• Campfire cooking: Cooking is a fun way to bring people together. To make this into an outdoor activity the cooking could be carried out on a campfire, in a safely prepared area. All you need are some bricks to make a fire pit and some dry wood. Make sure you follow safety procedures and know how to put out a fire safely. Different team members could be responsible for different things such as starting the fire, chopping the vegetables, collecting wood, etc. Follow our campfire pizza recipe for something simple, vegan, and tasty, and check out these 15 easy vegetarian camping meals.
  • Outdoor crafts: Nature can be used to make outdoor arts and crafts, these could be done on a large scale as teams and would work well in areas with trees and fallen leaves on the ground. For example, making sculptures using natural clay, painting on trees with dirt, making a leaf mobile, or drawing with charcoal, check out these 10 camping crafts for adults.

Outdoor Team Building for the Community

Clean up the local beach with the team.
Clean up the local beach with the team. (Foto: CC0 / Pixabay / Medi2Go)

Outdoor team building can be beneficial to the community as well as the team itself, groups can bond whilst doing something to improve their neighborhood or help others.

  • Tree planting: This activity enables the group to do something for the environment, as well as improve communication skills between team members. It needs to be organized, with trees being planted in an area where they’re needed — there are reforestation organizations, such as One Tree Planted that can assist in giving guidance about where trees need to be planted in your local area. Learn more about reforestation.
  • Beach clean up: Participants can split into teams and collect trash along different parts of the beach, recycling anything that can be and disposing of other waste correctly. This could even be turned into an art from trash project, with teams using what they’ve found to make some recycled art.
  • Donate to a food bank: Team members can each donate necessities such as canned food, diapers, and hygiene products. These can be collected and sorted by teams into care packages which can be donated to a local food bank or shelter.
  • Practical conservation: Join a local environmental organization, such as American conservation experience to assist in invasive species removal using hand tools like bow saws and slashers, this could be along a local river, or in a small woodland to encourage wildflower growth.
  • Neighborhood clean up: Bring the team to the local park or play area and clean up litter, remove graffiti, and repair damaged benches or park equipment. This could be done with permission from the local government or council and could even involve tree or flower planting.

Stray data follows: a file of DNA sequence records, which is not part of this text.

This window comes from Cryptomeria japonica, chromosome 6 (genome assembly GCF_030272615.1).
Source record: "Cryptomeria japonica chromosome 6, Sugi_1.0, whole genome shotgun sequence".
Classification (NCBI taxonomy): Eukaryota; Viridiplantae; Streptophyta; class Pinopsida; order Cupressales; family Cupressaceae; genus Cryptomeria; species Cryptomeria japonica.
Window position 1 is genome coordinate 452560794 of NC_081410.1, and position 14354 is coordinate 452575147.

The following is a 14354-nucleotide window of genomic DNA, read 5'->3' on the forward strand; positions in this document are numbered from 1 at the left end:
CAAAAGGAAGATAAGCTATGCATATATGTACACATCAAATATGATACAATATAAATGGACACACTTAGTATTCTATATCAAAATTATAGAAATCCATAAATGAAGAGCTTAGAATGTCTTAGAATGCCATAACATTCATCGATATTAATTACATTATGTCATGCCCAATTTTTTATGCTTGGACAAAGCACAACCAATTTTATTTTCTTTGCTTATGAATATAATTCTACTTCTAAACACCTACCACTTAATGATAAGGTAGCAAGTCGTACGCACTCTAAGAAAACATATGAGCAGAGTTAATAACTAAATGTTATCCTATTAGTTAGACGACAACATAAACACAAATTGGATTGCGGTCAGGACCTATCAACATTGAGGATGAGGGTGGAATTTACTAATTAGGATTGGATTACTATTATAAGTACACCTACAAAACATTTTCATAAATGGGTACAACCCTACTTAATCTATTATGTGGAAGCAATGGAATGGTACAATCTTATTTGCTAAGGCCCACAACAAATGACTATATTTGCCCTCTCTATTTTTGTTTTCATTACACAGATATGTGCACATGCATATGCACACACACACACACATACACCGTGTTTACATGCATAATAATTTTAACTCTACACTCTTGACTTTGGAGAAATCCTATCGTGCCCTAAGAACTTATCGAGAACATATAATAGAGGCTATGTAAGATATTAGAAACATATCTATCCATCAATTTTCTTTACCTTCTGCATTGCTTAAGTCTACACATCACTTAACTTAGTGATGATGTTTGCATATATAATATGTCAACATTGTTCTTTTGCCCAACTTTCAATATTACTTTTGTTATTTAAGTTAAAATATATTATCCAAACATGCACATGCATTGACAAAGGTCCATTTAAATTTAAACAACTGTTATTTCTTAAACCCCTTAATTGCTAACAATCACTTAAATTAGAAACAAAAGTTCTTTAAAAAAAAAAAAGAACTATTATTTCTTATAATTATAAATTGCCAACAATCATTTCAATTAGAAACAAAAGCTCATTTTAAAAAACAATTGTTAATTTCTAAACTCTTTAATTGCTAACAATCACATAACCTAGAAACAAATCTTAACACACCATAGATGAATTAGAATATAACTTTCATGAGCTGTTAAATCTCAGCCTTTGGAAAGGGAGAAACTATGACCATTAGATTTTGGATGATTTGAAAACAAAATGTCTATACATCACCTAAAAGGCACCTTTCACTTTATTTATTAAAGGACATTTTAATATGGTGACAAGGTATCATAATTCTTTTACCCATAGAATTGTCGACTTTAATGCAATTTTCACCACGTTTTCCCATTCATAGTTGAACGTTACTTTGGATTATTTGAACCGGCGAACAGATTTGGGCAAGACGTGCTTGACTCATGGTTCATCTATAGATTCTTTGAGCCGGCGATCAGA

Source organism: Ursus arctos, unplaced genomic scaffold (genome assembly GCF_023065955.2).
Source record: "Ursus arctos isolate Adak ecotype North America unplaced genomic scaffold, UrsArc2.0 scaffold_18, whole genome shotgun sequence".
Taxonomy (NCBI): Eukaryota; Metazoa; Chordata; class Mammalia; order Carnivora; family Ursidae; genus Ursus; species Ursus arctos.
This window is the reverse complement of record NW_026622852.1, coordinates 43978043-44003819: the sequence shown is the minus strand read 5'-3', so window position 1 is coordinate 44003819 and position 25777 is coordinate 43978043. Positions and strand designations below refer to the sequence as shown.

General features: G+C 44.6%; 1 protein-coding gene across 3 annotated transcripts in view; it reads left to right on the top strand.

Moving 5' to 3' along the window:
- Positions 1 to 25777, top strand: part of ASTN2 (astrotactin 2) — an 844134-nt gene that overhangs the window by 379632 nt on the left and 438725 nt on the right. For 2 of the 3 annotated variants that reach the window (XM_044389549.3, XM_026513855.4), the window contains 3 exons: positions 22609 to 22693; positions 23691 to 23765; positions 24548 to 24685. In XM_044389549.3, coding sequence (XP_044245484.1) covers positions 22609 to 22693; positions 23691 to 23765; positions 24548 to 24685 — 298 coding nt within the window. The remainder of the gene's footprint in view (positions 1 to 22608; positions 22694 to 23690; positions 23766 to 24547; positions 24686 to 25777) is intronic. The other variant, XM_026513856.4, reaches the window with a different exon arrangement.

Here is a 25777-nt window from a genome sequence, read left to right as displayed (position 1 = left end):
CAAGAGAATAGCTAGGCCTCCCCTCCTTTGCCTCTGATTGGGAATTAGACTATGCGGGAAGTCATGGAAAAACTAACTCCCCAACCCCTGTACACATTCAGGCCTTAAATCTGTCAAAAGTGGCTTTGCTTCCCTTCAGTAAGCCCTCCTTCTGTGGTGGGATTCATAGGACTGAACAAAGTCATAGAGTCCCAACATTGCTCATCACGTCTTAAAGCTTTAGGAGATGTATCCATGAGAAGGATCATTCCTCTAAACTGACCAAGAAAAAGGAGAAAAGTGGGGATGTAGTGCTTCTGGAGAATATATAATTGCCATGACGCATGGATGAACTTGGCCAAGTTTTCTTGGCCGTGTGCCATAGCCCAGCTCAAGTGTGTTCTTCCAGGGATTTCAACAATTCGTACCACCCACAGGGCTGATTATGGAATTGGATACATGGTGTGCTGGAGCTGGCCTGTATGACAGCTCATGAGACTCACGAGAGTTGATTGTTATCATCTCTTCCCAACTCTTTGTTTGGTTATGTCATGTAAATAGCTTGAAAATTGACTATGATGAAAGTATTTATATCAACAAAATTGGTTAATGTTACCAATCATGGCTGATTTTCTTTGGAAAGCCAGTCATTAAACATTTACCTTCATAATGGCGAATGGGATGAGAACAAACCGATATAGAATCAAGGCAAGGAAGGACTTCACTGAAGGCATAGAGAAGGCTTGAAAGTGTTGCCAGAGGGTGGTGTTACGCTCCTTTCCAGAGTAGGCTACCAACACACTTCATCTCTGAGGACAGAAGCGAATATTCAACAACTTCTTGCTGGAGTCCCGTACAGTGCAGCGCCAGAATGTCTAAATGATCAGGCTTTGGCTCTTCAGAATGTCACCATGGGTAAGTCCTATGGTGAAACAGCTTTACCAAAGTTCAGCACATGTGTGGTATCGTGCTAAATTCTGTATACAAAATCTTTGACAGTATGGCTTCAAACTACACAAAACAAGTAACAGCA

• Build a bird box or bug hotel: Give birds a helping hand by providing them with a comfortable, warm bird box where they can build their nests and safely raise their young. Teams can work on the best decoration, with the winning team getting a prize. The finished bird boxes could be placed on the company grounds or even donated to a local school. For sizes and measurements, check out how to make a bird box with customizations or our guide on bug hotels.

Energetic Outdoor Team Building Activities

Outdoor team building activities can be tailored to any ability.
Outdoor team building activities can be tailored to any ability. (Foto: CC0 / Pixabay / jatocreate)

These activities are more active and energetic and may not be suitable for all participants, however, those less physically able may be able to take part by being a referee, time, or point keeper.

  • Scavenger hunt: Go on a scavenger hunt around the park, forest or even across the city. Prepare a list of natural things to find, such as a brown leaf, a weed, a smooth rock, a cloud, a feather, a seed, three sticks, or a blade of grass. Each team has to check the items off their list, and the first to collect them all wins.
  • Volleyball: This can be played on the beach or a grassy area, bring a net or make your own using some poles and a piece of long material. It may be wise to choose a softer ball than a real volleyball, even an inflatable beach ball which is lightweight. Winning teams can play each other until a final winner is declared.
  • Orienteering: Teams can hike a local trail together and use a map and compass to find their way to a final destination point. Teams start at different locations and the team to get to the destination first is the winner. This activity will encourage problem-solving and leadership skills as well as morale-building between team members.
  • Sports day: Teams take part in a range of fun, short races such as an egg and spoon race, sack race, long jump, relay race, and boot toss. The activities can be set up as a circuit in a park or on a sports field.
  • Dodgeball: Another game that can be adapted to suit all levels by using a softer ball or a beach ball. There are three or more players on each team and the aim is to throw the ball at an opponent and if they get hit, you get a point. A player sits out if they get hit by the ball.
  • Capture the flag: Each team has a flag located in their area, the opposing team has to try to catch the opposing team’s flag without getting tagged by the opposition. If someone gets caught they have to go to “jail”.
  • Frisbee golf: Similar to how regular golf is played, the only equipment is a frisbee per team. Players take turns throwing the frisbee toward a target, (such as a flag or piece of material on the ground). The number of throws is recorded, with the lower number the better. This could be played on the beach, on a sports field, or at the park.
  • Wildlife safari:  Go to a local forest, lake, pond, or park and see what wildlife and evidence of wildlife you can find. Start small, with the bees and butterflies — notice what plants they’re attracted to, they are the pollinators of the world. Next, take the time to be silent and listen to the birds — you could even download an app to identify individual species, or make some homemade suet bird food and put it on a bird table or press it into a pine cone and hang it from a tree and count how many different birds come to it. By the way, bread is bad for birds and there are better options on what to feed them. If there is a pond or water feature you may be able to notice dragonflies hovering above it, or see some frogs or frogspawn, depending on the time of year. Teams could also go on safari and look for evidence of large mammals such as footprints, droppings, and fur.